Analyzing the relationships obtained in the present work between the independent variable sets X1–X10 and the dependent variable set Y3, which characterises the culinary value of meat and includes IMF, MT and DL, the most favourable value of the coefficient of canonical correlation (CR = 0.58**) was obtained for the set X10, which contains EC2 and pH24.
A similar relation was obtained in the case of a set of traits that characterize the usefulness of meat in processing—Y4. The highest and most significant relationship (p ≤ 0.01), CR = 0.61**, was observed between traits EC2 and pH24 (X10) and the set of dependent traits Y4, characterizing the usefulness of meat in processing (WHC, DL, TY, protein and IMF, MT) (Table 4). A slightly lower relation was obtained with this set of dependent traits (Y4) was obtained for the following pairs of traits: pH1, pH24, L* (X9) and pH1, pH24 (X8)–CR = 0.60** and 0.59**, respectively. Lana and Zolla [60] pay attention to the fact that meat tenderization has further levels of complexity, controlled by heat shock proteins and metabolic enzymes, and metabolic components that participate to the process. The cited authors emphasize that “a lot of factors can intervene to sophisticate this simple plot, to the point that, starting from a standard template, the meat from each individual animal can undergo a personal, unique evolution”. The process of biochemical transformation concerning the muscle-to-meat conversion is well-recognized, but many points are still confused.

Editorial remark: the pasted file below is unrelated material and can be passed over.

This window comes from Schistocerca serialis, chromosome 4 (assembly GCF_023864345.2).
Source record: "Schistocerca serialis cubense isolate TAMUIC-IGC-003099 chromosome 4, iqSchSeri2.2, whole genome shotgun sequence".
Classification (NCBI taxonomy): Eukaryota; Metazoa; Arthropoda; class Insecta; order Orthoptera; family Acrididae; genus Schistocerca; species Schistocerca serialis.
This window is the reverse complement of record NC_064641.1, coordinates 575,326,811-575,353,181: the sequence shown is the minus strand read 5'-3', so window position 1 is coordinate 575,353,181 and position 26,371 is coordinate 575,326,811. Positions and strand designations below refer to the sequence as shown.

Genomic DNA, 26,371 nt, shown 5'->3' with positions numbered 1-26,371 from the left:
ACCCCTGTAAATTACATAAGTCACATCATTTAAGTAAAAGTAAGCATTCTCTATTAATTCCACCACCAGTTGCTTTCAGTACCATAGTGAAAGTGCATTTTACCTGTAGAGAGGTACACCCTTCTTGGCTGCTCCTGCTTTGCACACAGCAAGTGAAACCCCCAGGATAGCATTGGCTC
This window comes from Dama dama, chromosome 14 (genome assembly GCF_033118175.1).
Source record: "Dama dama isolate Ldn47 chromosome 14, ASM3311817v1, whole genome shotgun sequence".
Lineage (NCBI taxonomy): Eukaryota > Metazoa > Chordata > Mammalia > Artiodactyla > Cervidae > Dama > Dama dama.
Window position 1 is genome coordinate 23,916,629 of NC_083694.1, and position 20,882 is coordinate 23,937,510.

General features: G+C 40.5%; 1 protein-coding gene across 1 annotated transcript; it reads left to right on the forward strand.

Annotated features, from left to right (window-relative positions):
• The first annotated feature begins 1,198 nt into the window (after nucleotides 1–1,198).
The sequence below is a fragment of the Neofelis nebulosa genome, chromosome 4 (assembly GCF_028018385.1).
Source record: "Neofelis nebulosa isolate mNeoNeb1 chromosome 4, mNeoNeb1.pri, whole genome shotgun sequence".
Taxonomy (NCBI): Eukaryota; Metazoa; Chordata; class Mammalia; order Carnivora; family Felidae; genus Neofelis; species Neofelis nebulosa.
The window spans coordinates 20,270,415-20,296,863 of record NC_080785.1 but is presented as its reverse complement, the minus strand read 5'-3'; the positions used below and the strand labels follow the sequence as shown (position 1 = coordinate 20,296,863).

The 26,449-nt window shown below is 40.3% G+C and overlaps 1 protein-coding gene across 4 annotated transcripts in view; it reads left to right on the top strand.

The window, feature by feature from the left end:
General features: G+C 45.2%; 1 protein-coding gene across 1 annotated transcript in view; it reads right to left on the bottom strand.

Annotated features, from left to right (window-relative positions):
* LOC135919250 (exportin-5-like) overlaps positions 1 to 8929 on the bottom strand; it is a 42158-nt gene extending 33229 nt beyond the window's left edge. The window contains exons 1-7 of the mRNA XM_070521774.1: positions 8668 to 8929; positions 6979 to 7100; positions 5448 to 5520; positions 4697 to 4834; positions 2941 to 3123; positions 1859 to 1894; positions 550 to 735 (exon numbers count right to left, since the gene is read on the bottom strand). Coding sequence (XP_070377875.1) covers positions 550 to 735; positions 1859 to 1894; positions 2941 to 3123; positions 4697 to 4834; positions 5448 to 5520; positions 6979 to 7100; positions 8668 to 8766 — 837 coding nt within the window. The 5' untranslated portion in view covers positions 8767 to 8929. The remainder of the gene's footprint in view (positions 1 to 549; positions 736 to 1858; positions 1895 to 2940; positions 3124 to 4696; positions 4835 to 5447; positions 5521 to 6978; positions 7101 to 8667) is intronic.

Koćwin-Podsiadła et al. [20] conducted studies on 250 porkers from 3 genetic groups (Landrace, Landrace × Yorkshire, Landrace × Duroc) to separate a group of traits measured in production conditions, which determine to the greatest extent the culinary and processing value of pork. They separated five sets of independent variables and four sets of dependent variables. In the case of a set of characteristics characterising the processing value of meat (protein and IMF, WHC, RTN-indicator, centrifuge drip, weight loss in cooking) the highest coefficients of canonical correlation (CR = 0.62*) the authors cited obtained for a set of determining traits containing pH1, pH24, EC2, EC24 and L*. In turn, in the case of a set of traits that determine the culinary value of meat, expressed by IMF, MT and DL, the strongest relationship was observed for the set of independent variables containing EC2 and pH24 (CR = 0.56*). Both canonical correlations were similar to those obtained in the present work but were statistically confirmed at p ≤ 0.05 only.
It is worth emphasising the higher value of the coefficient of canonical correlation (CR = 0.77**) obtained by the cited authors between the set containing EC2 and pH24 and the set of traits characterising the value of culinary meat and including the measurement of the lightness of the color of the meat. Jo et al. [48] confirmed that adding electrical conductivity as an explanatory variable can predict cooking loss of pork loin with minimally destructive measured quality parameters, except for moisture and protein content (highly correlated with cooking loss), which are difficult to rapidly and accurately analyze in an industrial conditions.
In the present work the highest coefficients of canonical correlation between the determinant sets X1–X10 and the set of traits indicating DL (Y5) were recorded for the pair of traits EC2 and pH24 (CR = 0.52**), next for the set of traits pH1 and pH24 (X8), pH1, pH24 and L* (X9) (CR = 0.51**) and for pH1 and R1 (X7) (CR = 0.29*). However, no statistically significant relationship was found between GP and its components (sets X1–X6) and the set Y5, which contain WHC and DL.